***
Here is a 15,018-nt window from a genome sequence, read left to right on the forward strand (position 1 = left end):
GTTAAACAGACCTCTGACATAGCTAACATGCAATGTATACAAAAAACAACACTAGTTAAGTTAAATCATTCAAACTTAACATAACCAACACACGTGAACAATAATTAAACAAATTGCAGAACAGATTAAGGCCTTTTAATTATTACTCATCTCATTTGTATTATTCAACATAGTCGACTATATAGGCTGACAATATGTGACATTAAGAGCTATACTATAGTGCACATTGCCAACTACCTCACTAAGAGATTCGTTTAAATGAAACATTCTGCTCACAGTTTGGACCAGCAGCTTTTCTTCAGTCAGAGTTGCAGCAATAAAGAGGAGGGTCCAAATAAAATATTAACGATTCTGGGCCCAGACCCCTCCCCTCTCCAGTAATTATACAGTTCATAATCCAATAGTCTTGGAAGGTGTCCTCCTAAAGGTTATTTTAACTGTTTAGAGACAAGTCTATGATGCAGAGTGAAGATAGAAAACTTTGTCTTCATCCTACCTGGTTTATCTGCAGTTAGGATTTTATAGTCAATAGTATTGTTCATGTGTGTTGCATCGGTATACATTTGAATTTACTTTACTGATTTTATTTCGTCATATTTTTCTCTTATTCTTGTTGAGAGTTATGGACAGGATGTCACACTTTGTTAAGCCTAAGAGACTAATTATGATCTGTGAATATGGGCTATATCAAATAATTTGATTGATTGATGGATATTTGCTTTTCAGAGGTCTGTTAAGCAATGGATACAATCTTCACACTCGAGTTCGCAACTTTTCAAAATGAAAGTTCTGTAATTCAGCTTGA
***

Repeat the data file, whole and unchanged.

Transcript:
Here is a 15,018-nt window from a genome sequence, read left to right on the forward strand (position 1 = left end):
GTTAAACAGACCTCTGACATAGCTAACATGCAATGTATACAAAAAACAACACTAGTTAAGTTAAATCATTCAAACTTAACATAACCAACACACGTGAACAATAATTAAACAAATTGCAGAACAGATTAAGGCCTTTTAATTATTACTCATCTCATTTGTATTATTCAACATAGTCGACTATATAGGCTGACAATATGTGACATTAAGAGCTATACTATAGTGCACATTGCCAACTACCTCACTAAGAGATTCGTTTAAATGAAACATTCTGCTCACAGTTTGGACCAGCAGCTTTTCTTCAGTCAGAGTTGCAGCAATAAAGAGGAGGGTCCAAATAAAATATTAACGATTCTGGGCCCAGACCCCTCCCCTCTCCAGTAATTATACAGTTCATAATCCAATAGTCTTGGAAGGTGTCCTCCTAAAGGTTATTTTAACTGTTTAGAGACAAGTCTATGATGCAGAGTGAAGATAGAAAACTTTGTCTTCATCCTACCTGGTTTATCTGCAGTTAGGATTTTATAGTCAATAGTATTGTTCATGTGTGTTGCATCGGTATACATTTGAATTTACTTTACTGATTTTATTTCGTCATATTTTTCTCTTATTCTTGTTGAGAGTTATGGACAGGATGTCACACTTTGTTAAGCCTAAGAGACTAATTATGATCTGTGAATATGGGCTATATCAAATAATTTGATTGATTGATGGATATTTGCTTTTCAGAGGTCTGTTAAGCAATGGATACAATCTTCACACTCGAGTTCGCAACTTTTCAAAATGAAAGTTCTGTAATTCAGCTTGA